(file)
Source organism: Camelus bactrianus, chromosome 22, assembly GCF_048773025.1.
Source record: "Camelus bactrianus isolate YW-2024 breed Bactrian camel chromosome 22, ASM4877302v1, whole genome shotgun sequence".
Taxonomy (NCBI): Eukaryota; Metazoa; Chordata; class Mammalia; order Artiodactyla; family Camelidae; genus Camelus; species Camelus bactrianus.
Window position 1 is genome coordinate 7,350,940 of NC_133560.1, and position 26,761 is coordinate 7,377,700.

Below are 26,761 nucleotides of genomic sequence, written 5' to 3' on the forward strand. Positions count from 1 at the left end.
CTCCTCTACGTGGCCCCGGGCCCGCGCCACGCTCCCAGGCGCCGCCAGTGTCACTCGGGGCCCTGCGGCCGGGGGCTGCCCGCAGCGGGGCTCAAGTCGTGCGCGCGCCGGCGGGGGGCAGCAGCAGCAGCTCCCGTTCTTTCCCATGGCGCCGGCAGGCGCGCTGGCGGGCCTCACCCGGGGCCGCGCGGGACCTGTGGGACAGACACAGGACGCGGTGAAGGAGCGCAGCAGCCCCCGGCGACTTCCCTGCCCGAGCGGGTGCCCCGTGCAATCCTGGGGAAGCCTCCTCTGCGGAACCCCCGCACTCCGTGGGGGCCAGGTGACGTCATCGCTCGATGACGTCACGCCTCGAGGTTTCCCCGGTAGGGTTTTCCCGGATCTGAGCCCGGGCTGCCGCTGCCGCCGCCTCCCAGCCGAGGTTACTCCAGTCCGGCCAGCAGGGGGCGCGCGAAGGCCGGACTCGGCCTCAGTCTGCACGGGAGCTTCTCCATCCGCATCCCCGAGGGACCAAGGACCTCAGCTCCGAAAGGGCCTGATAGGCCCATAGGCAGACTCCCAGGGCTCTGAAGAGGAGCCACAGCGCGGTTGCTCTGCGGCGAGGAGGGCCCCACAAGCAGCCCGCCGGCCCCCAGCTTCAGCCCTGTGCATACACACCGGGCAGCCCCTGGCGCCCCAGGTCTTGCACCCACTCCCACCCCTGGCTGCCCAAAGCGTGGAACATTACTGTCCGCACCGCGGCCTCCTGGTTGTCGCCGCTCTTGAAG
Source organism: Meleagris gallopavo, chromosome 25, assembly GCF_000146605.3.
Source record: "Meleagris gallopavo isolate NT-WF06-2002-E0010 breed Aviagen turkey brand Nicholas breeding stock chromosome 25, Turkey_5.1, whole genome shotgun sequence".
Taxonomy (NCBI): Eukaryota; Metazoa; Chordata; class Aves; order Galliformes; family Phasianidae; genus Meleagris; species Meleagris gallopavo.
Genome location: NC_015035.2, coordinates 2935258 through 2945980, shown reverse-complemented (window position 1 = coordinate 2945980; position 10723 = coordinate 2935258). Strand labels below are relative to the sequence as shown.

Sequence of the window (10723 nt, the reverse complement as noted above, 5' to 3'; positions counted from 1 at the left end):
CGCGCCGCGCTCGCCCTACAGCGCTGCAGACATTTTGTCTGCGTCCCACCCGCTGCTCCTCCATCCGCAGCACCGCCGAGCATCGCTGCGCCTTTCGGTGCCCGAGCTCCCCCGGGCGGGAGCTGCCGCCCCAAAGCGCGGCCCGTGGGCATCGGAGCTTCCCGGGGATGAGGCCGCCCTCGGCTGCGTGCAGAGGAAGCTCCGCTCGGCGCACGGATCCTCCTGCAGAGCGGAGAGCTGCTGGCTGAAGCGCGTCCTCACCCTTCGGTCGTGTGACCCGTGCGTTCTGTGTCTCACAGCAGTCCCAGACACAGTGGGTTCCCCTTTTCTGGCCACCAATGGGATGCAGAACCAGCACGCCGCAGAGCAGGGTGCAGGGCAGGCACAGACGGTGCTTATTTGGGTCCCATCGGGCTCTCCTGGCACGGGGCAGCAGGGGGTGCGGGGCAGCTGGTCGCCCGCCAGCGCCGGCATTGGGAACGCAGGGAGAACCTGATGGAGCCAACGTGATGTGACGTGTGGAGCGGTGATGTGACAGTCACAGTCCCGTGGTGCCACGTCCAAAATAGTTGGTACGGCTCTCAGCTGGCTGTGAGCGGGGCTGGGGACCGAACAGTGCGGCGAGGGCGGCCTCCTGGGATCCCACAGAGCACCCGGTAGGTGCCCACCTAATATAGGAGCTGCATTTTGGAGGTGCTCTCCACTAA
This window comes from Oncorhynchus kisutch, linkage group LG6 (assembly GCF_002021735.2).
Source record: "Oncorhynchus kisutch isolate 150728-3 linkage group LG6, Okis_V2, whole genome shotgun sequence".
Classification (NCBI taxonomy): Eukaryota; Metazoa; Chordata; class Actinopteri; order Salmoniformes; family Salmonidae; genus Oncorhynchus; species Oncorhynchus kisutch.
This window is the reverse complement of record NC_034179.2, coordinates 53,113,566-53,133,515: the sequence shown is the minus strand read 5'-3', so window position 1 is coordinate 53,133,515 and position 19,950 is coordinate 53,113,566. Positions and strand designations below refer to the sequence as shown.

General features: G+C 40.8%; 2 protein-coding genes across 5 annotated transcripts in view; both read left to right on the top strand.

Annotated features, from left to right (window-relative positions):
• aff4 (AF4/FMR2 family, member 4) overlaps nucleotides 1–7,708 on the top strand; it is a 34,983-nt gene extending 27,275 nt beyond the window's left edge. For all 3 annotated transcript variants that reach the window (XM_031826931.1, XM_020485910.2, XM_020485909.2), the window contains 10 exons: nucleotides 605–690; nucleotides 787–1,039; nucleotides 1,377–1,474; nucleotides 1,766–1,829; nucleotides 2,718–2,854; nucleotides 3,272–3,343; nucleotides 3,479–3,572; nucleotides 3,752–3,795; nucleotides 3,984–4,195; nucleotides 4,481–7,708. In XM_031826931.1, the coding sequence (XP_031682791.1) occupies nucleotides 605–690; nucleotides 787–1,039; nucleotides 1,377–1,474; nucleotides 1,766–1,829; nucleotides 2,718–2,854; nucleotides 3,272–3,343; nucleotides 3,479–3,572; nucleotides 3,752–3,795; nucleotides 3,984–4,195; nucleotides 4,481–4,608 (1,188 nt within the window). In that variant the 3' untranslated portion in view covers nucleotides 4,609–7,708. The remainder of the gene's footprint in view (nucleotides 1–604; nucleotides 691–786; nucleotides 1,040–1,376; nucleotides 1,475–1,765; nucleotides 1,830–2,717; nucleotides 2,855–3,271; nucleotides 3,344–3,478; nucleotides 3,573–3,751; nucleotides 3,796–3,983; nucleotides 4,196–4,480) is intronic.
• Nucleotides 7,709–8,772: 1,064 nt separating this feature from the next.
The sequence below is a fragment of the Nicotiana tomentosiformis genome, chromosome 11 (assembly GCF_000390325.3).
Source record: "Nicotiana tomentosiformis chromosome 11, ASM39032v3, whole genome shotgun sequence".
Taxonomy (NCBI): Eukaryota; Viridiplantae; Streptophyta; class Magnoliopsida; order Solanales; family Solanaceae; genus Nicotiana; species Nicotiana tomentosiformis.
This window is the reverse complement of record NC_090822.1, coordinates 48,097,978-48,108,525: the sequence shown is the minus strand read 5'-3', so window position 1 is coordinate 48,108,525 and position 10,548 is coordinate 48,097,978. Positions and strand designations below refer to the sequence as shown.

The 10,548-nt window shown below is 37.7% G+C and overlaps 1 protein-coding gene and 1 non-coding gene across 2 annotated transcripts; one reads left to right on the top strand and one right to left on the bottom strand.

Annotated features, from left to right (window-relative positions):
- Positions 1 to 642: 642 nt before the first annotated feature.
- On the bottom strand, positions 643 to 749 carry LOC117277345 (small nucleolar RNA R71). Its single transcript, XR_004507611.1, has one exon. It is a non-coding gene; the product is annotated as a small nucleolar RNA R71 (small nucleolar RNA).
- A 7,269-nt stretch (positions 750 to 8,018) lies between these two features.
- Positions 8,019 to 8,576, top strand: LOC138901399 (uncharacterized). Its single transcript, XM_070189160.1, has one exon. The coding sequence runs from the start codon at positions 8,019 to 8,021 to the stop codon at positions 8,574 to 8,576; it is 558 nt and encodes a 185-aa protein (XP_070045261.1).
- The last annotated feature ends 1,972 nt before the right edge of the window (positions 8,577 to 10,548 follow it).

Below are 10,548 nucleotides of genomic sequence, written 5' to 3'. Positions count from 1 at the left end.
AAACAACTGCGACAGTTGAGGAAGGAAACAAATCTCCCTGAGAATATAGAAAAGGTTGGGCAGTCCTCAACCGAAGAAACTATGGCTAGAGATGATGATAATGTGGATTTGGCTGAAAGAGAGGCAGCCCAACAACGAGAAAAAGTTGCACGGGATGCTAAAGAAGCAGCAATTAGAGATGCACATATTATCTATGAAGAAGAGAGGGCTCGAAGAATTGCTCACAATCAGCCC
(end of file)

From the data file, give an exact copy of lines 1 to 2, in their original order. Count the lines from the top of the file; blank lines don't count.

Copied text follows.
Source organism: Camelus bactrianus, chromosome 22, assembly GCF_048773025.1.
Source record: "Camelus bactrianus isolate YW-2024 breed Bactrian camel chromosome 22, ASM4877302v1, whole genome shotgun sequence".